What are the types of interpersonal skills?

Interpersonal skills are some of the most important skills for succeeding in the workplace (and in life). Below are some interpersonal skills you’ll probably need for most jobs:

  • Communication: Unless you have a job where you never interact with other people, strong written and verbal communication skills are critical. Communication is one of the skills that employers point to as being imperative for success, according to a survey by the National Association of Colleges and Employers.
  • Assertiveness: The ability to assert yourself means you can express your thoughts and feedback in a self-assured, respectful, and non-aggressive way.
  • Conflict management: Conflicts are going to arise at work — It’s pretty much inevitable. Being able to resolve those conflicts quickly and peacefully is critical to successfully working with others and maintaining healthy relationships.
  • Teamwork: Not every job requires working in a team environment, but many do. And, even if you aren’t working on a team all of the time, there will almost certainly be times when you have to brainstorm or work on projects involving others. Employers want employees who can both work effectively independently and with others.
  • Active listening: An important part of communicating with others is being able to listen to what they communicate to you. Active listening includes being a trustworthy person to talk to, asking questions in response to what others are saying, using non-verbal communication like body language that shows that you’re paying attention, and remembering the information that others tell you.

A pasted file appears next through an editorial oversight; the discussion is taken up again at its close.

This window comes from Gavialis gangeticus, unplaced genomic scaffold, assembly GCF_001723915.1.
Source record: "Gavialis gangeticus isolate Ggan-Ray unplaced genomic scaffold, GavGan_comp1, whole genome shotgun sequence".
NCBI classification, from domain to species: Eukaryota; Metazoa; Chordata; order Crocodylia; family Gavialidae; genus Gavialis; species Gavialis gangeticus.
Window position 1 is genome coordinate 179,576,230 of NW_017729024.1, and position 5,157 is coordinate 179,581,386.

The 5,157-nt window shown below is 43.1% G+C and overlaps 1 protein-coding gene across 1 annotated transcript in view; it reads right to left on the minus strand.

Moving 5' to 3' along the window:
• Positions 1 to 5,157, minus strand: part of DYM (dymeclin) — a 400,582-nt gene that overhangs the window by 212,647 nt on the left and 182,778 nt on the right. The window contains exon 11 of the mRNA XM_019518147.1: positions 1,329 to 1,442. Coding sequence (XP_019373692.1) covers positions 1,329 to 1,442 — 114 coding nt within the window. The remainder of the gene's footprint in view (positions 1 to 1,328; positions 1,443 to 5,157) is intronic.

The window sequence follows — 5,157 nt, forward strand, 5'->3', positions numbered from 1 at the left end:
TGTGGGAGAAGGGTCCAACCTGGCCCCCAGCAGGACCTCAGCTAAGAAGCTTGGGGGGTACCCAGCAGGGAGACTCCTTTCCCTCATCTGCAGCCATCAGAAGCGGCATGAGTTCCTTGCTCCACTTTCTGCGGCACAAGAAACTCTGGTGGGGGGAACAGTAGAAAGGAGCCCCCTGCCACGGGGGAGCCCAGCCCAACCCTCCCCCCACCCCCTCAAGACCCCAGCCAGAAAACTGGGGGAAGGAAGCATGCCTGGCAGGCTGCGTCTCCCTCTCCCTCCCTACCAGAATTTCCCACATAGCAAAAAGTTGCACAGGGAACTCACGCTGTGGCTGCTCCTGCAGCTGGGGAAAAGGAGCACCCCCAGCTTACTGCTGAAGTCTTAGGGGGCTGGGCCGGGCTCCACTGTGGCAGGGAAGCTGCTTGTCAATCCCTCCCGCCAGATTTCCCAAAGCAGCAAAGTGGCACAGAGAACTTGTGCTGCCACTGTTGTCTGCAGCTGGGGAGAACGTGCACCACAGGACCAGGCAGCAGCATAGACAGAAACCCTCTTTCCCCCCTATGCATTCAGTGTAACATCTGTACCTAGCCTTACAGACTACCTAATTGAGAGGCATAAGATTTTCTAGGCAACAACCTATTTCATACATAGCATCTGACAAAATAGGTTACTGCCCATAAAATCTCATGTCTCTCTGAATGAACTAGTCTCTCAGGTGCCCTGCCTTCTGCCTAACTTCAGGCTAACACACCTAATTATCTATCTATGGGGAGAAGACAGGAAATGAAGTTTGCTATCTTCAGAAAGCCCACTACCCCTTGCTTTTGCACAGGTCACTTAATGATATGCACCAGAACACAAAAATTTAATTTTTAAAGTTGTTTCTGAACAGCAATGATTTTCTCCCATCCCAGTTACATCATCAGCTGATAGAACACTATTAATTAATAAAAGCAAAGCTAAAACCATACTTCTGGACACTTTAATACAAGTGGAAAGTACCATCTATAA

• Leadership: Leadership is an important interpersonal skill to have even if you aren’t in (or planning to be in) a leadership role. Leadership also means encouraging others, showing empathy, and finding common ground.
  • Flexibility: When you’re working in a collaborative environment, there’s a good chance that things won’t always go your way. Employers want to work with people who can change direction and adapt to the suggestions and needs of others.

How do you improve interpersonal skills?

Bosses want their employees to have interpersonal skills because they can make the workplace a more pleasant place to be and improve the productivity of the workforce (aka human capital). A survey by the National Association of Colleges and Employers listed general communication as one of the most important competencies for employees to have. Another recent survey by Cengage, an education company, found that soft skills are currently more in demand by employers than technical skills.